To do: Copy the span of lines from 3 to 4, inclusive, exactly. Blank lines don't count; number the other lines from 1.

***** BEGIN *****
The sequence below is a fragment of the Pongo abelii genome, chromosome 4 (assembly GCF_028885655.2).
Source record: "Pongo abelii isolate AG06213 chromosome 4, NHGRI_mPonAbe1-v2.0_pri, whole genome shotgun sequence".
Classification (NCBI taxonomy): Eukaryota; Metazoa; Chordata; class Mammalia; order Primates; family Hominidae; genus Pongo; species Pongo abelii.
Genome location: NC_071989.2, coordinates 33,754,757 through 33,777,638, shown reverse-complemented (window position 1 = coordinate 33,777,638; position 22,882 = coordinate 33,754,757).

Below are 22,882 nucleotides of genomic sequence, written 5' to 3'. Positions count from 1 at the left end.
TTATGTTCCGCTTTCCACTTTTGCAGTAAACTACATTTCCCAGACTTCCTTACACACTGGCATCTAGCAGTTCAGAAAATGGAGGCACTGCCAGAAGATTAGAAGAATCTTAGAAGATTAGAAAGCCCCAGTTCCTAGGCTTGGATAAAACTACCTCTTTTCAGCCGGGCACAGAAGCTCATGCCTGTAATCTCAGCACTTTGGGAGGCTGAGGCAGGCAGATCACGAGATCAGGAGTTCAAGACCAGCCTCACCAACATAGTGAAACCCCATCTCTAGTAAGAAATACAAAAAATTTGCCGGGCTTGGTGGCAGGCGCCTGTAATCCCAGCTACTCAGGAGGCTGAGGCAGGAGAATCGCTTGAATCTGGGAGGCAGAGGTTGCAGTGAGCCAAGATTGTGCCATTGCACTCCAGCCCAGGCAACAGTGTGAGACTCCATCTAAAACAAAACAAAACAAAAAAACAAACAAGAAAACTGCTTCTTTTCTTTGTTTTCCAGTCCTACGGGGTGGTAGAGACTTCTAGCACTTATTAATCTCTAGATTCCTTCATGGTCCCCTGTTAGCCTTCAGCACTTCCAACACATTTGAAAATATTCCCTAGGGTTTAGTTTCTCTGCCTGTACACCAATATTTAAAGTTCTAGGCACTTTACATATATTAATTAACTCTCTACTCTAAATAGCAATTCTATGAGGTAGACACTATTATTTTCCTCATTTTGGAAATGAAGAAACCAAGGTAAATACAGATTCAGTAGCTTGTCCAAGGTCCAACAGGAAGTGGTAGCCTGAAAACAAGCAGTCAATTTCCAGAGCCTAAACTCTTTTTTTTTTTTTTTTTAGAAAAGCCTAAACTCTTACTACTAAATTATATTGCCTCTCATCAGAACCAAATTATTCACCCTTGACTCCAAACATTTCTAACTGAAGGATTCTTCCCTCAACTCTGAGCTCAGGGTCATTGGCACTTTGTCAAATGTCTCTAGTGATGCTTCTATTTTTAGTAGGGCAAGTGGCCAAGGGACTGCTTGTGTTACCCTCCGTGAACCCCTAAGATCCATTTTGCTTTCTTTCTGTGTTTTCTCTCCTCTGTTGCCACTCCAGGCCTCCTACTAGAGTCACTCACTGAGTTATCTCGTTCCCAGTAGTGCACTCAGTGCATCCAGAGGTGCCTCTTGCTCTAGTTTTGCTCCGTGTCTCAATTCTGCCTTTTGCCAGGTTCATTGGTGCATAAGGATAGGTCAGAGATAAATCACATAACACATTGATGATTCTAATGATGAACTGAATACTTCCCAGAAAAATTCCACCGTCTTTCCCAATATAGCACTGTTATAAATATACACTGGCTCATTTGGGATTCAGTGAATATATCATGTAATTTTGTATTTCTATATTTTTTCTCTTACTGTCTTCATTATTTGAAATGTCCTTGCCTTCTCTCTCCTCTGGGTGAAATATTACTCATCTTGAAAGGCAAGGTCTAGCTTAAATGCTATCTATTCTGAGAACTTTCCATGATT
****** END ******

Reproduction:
Classification (NCBI taxonomy): Eukaryota; Metazoa; Chordata; class Mammalia; order Primates; family Hominidae; genus Pongo; species Pongo abelii.
Genome location: NC_071989.2, coordinates 33,754,757 through 33,777,638, shown reverse-complemented (window position 1 = coordinate 33,777,638; position 22,882 = coordinate 33,754,757).